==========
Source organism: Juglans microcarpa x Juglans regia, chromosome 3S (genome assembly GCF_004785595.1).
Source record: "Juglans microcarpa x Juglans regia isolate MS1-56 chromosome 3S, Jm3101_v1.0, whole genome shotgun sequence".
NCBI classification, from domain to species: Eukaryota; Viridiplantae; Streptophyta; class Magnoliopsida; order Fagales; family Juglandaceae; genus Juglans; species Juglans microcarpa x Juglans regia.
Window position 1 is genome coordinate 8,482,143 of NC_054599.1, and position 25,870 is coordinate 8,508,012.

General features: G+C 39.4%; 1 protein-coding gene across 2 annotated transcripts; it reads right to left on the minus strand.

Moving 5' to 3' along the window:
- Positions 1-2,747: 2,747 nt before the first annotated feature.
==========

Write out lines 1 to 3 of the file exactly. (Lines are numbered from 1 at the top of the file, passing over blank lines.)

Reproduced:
Source organism: Juglans microcarpa x Juglans regia, chromosome 3S (genome assembly GCF_004785595.1).
Source record: "Juglans microcarpa x Juglans regia isolate MS1-56 chromosome 3S, Jm3101_v1.0, whole genome shotgun sequence".
NCBI classification, from domain to species: Eukaryota; Viridiplantae; Streptophyta; class Magnoliopsida; order Fagales; family Juglandaceae; genus Juglans; species Juglans microcarpa x Juglans regia.